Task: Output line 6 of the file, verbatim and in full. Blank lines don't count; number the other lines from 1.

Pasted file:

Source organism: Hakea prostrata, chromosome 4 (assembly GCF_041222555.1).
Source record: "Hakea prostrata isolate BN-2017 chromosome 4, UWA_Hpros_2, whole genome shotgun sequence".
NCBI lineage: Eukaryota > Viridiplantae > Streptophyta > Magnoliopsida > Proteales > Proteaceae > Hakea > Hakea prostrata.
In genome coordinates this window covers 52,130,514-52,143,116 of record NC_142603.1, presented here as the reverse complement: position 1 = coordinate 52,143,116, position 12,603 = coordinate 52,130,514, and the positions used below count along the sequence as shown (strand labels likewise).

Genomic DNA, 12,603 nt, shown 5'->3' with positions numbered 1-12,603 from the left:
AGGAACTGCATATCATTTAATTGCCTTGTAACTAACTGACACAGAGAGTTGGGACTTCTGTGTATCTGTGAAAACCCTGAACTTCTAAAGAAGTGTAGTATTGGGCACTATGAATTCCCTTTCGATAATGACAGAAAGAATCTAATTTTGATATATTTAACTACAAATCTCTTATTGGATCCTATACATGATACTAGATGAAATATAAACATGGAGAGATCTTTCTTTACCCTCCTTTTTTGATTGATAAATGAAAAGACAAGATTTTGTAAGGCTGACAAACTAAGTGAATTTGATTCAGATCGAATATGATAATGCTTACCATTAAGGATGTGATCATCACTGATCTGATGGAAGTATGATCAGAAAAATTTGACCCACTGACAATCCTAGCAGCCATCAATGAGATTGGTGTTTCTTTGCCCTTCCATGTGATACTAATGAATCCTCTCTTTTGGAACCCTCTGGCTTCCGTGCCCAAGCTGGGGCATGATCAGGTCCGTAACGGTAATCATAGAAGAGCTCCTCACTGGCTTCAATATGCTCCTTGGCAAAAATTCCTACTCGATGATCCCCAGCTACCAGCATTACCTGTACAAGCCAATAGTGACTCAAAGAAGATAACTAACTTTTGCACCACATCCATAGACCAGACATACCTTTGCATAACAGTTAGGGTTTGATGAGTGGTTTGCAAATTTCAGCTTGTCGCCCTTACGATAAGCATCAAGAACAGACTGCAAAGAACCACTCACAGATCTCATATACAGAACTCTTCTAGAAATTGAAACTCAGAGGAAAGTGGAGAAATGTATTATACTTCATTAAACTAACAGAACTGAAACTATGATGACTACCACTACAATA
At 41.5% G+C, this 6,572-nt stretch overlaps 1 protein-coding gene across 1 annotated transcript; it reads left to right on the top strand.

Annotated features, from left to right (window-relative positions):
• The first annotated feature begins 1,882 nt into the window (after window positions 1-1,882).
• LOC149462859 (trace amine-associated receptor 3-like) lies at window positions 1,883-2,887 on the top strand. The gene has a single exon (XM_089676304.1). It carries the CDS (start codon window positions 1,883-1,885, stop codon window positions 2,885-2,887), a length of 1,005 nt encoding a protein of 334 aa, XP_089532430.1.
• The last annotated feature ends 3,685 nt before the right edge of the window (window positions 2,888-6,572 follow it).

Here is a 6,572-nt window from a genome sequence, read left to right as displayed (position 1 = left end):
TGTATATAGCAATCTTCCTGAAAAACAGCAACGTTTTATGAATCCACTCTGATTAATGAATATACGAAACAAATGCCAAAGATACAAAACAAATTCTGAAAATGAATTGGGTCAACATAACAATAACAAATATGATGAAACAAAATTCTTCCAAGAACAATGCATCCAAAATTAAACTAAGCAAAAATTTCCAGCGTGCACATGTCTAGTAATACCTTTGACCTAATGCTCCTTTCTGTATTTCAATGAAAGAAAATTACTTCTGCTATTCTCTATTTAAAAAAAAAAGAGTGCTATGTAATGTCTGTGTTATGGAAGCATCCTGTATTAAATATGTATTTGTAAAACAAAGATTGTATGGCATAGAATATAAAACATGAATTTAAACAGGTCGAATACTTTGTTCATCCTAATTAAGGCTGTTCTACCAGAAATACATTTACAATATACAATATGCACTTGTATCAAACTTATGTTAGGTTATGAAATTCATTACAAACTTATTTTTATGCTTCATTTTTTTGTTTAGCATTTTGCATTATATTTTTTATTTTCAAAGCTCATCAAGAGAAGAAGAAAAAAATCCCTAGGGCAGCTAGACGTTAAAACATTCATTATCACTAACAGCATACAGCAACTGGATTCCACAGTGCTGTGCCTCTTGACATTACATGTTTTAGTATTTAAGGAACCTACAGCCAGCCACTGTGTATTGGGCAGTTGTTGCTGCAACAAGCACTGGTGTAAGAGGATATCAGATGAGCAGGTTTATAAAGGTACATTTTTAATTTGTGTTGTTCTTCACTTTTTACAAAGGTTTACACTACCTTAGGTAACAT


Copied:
AGGAACTGCATATCATTTAATTGCCTTGTAACTAACTGACACAGAGAGTTGGGACTTCTGTGTATCTGTGAAAACCCTGAACTTCTAAAGAAGTGTAGTATTGGGCACTATGAATTCCCTTTCGATAATGACAGAAAGAATCTAATTTTGATATATTTAACTACAAATCTCTTATTGGATCCTATACATGATACTAGATGAAATATAAACATGGAGAGATCTTTCTTTACCCTCCTTTTTTGATTGATAAATGAAAAGACAAGATTTTGTAAGGCTGACAAACTAAGTGAATTTGATTCAGATCGAATATGATAATGCTTACCATTAAGGATGTGATCATCACTGATCTGATGGAAGTATGATCAGAAAAATTTGACCCACTGACAATCCTAGCAGCCATCAATGAGATTGGTGTTTCTTTGCCCTTCCATGTGATACTAATGAATCCTCTCTTTTGGAACCCTCTGGCTTCCGTGCCCAAGCTGGGGCATGATCAGGTCCGTAACGGTAATCATAGAAGAGCTCCTCACTGGCTTCAATATGCTCCTTGGCAAAAATTCCTACTCGATGATCCCCAGCTACCAGCATTACCTGTACAAGCCAATAGTGACTCAAAGAAGATAACTAACTTTTGCACCACATCCATAGACCAGACATACCTTTGCATAACAGTTAGGGTTTGATGAGTGGTTTGCAAATTTCAGCTTGTCGCCCTTACGATAAGCATCAAGAACAGACTGCAAAGAACCACTCACAGATCTCATATACAGAACTCTTCTAGAAATTGAAACTCAGAGGAAAGTGGAGAAATGTATTATACTTCATTAAACTAACAGAACTGAAACTATGATGACTACCACTACAATA